There were some successes - a series of good networks in Cambodia and finding KGB penetration of Indonesia's BAKIN, but there have been significant failures to predict important regional events including the expulsion of Singapore from Malaysia and Siteveni Rabuka's Fiji coup.

All three directors who were sacked were accused of insubordination and exceeding their authority, usually by running operations that were not approved and indeed were contrary to government policy. There are numerous examples of this. When Sihanouk expelled the CIA from Cambodia, ASIS took over CIA networks, but Australia policy was to support Sihanouk while US policy was to undermine him (and when he was overthrown his incompetent successors were themselves overthrown by the Khmer Rouge). In Chile Australia supported the Allende government and opposed Pinochet's coup but ASIS passed on the names of pro-democracy dissidents to the CIA. At one stage ASIS supported the OPM guerrillas in West Papua - no matter how noble the cause this was still against government policy.

The authors question why ASIS still trains officers in "special operations" when, unlike the CIA, it does not engage in paramilitary activity or assassinations. They suggest that this type of action is best left to the SAS and give some examples of ludicrous training incidents that posed a real threat to the public.

Some questions they raise may never be answered. Was Dick Ellis, who MI6 sent to oversee the establishment of ASIS, a Soviet agent? He had certainly been turned by the Nazis and within the British intelligence establishment was widely suspected of treason. How close are ASIS agents to organised crime, especially given that it has the responsibility of collecting intelligence on transnational crime? How divided were ASIS officers' loyalties, when they referred to ASIS HQ as "main office" and MI6 HQ as "head office"? This was a period when Britain turned to Europe and dumped its "East of Suez" responsibilities and connections. Is ASIS still a stronghold of monarchists and Anglophiles? Were they in touch with mainstream political thought in Australia given that so many officers were members of the Melbourne Club and other bastions of Establishment privilege?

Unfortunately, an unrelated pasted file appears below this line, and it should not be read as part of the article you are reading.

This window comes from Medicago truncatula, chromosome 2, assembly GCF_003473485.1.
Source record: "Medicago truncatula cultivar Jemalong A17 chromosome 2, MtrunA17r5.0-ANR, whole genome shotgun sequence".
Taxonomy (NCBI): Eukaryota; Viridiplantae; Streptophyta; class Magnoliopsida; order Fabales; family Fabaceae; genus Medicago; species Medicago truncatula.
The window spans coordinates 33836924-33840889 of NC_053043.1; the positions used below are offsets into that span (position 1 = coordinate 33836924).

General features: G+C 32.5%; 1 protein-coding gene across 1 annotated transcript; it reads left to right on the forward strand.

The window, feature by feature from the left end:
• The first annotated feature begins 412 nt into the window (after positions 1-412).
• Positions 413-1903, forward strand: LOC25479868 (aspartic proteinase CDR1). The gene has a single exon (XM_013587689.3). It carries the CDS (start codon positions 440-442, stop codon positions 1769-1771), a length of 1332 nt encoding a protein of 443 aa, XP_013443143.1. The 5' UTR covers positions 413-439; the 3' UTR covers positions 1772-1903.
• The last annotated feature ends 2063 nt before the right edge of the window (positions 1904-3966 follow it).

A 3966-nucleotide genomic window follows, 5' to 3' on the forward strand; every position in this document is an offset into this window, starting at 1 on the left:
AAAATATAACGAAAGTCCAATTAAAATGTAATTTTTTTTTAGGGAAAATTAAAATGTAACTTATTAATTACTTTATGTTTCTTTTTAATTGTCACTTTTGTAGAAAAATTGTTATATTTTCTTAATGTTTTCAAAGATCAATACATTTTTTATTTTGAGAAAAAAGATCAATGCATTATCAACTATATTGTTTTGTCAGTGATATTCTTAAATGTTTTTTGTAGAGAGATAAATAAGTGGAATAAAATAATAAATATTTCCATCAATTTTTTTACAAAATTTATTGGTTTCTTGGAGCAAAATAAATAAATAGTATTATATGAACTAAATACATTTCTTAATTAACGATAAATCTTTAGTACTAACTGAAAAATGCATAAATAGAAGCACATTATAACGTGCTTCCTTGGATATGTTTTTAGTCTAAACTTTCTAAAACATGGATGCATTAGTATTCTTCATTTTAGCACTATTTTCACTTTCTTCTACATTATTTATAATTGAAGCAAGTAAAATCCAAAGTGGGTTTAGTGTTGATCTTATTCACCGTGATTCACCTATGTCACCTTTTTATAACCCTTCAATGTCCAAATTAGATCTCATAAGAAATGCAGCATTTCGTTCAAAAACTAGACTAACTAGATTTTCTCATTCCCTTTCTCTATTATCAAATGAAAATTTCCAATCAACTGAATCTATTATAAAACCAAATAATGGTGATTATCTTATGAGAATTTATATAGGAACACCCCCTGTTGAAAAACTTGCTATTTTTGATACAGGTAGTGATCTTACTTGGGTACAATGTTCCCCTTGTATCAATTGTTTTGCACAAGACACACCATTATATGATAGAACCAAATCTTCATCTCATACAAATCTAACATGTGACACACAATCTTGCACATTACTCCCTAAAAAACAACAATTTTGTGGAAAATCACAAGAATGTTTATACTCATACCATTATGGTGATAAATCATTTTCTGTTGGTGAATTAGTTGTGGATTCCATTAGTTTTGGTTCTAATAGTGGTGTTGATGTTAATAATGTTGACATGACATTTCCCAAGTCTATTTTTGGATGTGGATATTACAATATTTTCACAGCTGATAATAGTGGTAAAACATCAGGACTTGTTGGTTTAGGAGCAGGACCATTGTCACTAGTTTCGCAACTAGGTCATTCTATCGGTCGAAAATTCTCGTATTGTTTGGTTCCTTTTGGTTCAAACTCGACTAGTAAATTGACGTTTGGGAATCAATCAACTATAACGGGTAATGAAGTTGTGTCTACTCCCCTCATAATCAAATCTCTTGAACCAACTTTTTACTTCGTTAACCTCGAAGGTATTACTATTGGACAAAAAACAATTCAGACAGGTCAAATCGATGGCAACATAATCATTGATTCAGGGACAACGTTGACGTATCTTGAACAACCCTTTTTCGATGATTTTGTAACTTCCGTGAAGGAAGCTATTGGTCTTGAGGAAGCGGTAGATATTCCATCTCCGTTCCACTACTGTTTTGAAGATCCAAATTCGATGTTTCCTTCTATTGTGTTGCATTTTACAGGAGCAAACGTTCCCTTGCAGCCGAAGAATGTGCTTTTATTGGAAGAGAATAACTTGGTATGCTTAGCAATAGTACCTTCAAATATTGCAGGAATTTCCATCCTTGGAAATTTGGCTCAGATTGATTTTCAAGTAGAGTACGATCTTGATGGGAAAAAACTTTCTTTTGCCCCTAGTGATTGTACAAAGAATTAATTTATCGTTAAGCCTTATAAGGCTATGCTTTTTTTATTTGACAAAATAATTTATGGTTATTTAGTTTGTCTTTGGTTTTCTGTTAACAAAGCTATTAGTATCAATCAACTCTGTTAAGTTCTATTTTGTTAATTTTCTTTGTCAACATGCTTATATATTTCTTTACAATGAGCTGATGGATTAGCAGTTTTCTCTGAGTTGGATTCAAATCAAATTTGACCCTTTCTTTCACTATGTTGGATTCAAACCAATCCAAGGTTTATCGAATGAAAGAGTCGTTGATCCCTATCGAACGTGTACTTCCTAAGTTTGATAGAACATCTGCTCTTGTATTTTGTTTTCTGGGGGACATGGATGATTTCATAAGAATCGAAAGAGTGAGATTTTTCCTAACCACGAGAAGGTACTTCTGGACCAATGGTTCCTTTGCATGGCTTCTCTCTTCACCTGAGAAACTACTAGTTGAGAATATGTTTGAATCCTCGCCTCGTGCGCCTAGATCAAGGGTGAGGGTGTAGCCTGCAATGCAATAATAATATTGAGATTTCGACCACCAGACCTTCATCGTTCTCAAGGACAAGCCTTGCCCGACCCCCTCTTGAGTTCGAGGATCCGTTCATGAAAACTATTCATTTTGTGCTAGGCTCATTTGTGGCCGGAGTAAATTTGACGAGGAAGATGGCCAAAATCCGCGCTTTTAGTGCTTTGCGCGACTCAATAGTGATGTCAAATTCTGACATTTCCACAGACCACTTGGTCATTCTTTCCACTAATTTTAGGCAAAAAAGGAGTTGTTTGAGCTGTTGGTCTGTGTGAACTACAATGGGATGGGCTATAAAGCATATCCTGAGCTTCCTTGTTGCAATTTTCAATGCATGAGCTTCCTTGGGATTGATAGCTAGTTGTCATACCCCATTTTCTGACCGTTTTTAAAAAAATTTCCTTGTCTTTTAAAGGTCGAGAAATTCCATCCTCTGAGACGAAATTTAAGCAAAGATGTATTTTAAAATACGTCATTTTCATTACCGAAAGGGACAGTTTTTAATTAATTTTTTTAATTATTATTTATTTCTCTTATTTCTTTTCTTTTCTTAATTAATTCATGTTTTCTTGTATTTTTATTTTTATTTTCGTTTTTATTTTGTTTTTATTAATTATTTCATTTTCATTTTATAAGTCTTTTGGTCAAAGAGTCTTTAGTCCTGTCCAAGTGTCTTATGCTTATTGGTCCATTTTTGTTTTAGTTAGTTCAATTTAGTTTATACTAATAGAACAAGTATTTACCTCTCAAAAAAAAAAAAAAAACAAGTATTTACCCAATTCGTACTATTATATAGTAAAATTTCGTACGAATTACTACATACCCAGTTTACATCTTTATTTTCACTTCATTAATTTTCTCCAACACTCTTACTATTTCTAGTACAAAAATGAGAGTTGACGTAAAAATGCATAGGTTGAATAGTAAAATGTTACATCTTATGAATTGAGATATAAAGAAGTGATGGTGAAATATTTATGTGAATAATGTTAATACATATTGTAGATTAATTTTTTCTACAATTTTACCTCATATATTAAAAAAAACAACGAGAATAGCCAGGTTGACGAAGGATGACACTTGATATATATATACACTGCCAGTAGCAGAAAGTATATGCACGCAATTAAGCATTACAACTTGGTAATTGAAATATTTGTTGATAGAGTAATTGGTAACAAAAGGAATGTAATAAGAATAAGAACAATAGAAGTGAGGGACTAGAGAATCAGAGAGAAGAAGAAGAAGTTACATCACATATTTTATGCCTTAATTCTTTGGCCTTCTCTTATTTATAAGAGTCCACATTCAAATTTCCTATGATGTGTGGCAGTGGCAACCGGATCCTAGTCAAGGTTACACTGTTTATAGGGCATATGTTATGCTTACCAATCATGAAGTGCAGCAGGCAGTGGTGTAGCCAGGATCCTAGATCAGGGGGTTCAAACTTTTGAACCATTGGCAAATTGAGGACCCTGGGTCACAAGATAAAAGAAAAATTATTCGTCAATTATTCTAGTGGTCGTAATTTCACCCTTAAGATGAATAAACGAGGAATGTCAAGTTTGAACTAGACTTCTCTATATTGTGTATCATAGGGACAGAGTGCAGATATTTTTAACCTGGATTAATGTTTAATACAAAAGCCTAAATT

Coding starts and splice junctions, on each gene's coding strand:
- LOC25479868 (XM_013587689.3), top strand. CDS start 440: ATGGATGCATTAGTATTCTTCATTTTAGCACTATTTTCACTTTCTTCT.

For the student of Australia's intelligence agencies and government history, this book is essential.
Fordrekelv
This book says it was censored to some degree before publication.

A book that looks at the formation of ASIS, and the political decisions and masters behind it. It points out that it is not legislated for, and looks at its role and the problems that it has had, as well as its rise to prominence after it was admitted that it exists.
Oyster : The Story of the Australian Secret Intelligence Service download epub
Author: William Pinwill,Ian MacPhee,Brian Toohey
ISBN: 1863300260
Category: No category
Language: English
Publisher: Mandarin (1990)
Pages: 322 pages